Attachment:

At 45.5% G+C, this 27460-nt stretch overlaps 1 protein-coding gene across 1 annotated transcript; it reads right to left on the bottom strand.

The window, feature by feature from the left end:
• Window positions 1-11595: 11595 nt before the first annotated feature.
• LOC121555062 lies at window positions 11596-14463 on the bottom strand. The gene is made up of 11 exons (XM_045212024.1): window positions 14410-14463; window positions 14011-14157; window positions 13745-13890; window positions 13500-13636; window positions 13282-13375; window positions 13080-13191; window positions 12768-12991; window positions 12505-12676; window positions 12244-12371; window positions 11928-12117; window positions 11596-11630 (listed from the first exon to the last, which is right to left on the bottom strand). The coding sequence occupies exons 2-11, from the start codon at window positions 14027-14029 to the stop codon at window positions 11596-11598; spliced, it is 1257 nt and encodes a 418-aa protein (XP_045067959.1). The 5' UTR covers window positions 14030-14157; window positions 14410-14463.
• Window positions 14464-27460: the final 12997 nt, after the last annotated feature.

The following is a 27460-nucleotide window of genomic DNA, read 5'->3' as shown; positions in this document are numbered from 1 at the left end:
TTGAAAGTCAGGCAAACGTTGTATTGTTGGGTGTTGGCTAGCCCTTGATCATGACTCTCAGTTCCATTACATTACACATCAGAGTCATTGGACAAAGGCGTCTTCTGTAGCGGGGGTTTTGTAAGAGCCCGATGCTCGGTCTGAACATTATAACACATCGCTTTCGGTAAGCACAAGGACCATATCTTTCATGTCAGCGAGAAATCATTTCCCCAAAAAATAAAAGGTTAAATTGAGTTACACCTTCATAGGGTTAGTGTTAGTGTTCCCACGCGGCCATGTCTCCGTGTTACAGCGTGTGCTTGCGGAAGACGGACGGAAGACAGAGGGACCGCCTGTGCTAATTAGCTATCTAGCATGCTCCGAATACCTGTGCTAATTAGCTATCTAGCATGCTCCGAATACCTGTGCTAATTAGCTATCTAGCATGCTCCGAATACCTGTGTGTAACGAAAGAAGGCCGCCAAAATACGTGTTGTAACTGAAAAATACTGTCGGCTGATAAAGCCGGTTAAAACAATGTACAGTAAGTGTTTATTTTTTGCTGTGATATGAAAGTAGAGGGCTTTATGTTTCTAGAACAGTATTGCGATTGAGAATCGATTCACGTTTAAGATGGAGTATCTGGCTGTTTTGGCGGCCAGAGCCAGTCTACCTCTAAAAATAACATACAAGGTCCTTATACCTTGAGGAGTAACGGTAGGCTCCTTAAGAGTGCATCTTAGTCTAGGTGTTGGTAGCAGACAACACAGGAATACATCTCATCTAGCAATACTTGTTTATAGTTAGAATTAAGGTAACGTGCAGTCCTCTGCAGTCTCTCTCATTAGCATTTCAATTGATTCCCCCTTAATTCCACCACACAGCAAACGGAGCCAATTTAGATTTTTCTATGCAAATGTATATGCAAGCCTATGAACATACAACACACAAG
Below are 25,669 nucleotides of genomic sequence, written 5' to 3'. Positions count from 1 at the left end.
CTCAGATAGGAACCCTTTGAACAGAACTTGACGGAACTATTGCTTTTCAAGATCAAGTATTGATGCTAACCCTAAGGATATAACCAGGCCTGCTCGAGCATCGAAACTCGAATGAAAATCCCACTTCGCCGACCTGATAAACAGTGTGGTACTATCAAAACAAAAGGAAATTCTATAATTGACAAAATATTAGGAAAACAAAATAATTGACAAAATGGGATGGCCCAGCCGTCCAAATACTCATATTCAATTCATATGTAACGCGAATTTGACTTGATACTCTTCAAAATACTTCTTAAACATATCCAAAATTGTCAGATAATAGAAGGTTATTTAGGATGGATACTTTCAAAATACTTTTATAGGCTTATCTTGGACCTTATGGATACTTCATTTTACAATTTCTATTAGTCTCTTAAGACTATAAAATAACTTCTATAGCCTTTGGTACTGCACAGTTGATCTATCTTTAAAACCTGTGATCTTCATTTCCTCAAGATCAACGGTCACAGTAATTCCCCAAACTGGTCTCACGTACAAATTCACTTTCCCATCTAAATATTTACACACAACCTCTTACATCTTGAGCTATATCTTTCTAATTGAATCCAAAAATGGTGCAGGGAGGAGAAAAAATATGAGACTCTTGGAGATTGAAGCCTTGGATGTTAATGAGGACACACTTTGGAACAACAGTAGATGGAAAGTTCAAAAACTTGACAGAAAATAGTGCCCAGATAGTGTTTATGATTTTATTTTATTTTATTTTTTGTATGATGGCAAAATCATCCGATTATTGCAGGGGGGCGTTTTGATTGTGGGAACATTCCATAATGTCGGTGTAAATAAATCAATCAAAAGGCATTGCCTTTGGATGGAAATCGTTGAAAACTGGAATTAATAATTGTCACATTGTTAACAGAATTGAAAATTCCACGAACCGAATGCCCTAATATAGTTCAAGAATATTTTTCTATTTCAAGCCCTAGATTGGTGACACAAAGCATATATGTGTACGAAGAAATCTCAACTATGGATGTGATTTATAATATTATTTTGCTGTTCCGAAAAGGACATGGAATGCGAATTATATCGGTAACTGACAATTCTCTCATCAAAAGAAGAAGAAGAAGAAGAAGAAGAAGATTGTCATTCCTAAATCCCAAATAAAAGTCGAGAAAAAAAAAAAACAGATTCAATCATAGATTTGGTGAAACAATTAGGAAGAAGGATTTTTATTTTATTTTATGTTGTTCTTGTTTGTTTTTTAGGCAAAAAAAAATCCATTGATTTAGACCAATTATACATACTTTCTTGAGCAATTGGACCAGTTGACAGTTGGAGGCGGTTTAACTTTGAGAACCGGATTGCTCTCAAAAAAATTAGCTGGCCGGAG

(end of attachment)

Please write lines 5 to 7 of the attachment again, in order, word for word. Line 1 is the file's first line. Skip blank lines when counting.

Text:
• Window positions 14464-27460: the final 12997 nt, after the last annotated feature.

The following is a 27460-nucleotide window of genomic DNA, read 5'->3' as shown; positions in this document are numbered from 1 at the left end:
TTGAAAGTCAGGCAAACGTTGTATTGTTGGGTGTTGGCTAGCCCTTGATCATGACTCTCAGTTCCATTACATTACACATCAGAGTCATTGGACAAAGGCGTCTTCTGTAGCGGGGGTTTTGTAAGAGCCCGATGCTCGGTCTGAACATTATAACACATCGCTTTCGGTAAGCACAAGGACCATATCTTTCATGTCAGCGAGAAATCATTTCCCCAAAAAATAAAAGGTTAAATTGAGTTACACCTTCATAGGGTTAGTGTTAGTGTTCCCACGCGGCCATGTCTCCGTGTTACAGCGTGTGCTTGCGGAAGACGGACGGAAGACAGAGGGACCGCCTGTGCTAATTAGCTATCTAGCATGCTCCGAATACCTGTGCTAATTAGCTATCTAGCATGCTCCGAATACCTGTGCTAATTAGCTATCTAGCATGCTCCGAATACCTGTGTGTAACGAAAGAAGGCCGCCAAAATACGTGTTGTAACTGAAAAATACTGTCGGCTGATAAAGCCGGTTAAAACAATGTACAGTAAGTGTTTATTTTTTGCTGTGATATGAAAGTAGAGGGCTTTATGTTTCTAGAACAGTATTGCGATTGAGAATCGATTCACGTTTAAGATGGAGTATCTGGCTGTTTTGGCGGCCAGAGCCAGTCTACCTCTAAAAATAACATACAAGGTCCTTATACCTTGAGGAGTAACGGTAGGCTCCTTAAGAGTGCATCTTAGTCTAGGTGTTGGTAGCAGACAACACAGGAATACATCTCATCTAGCAATACTTGTTTATAGTTAGAATTAAGGTAACGTGCAGTCCTCTGCAGTCTCTCTCATTAGCATTTCAATTGATTCCCCCTTAATTCCACCACACAGCAAACGGAGCCAATTTAGATTTTTCTATGCAAATGTATATGCAAGCCTATGAACATACAACACACAAG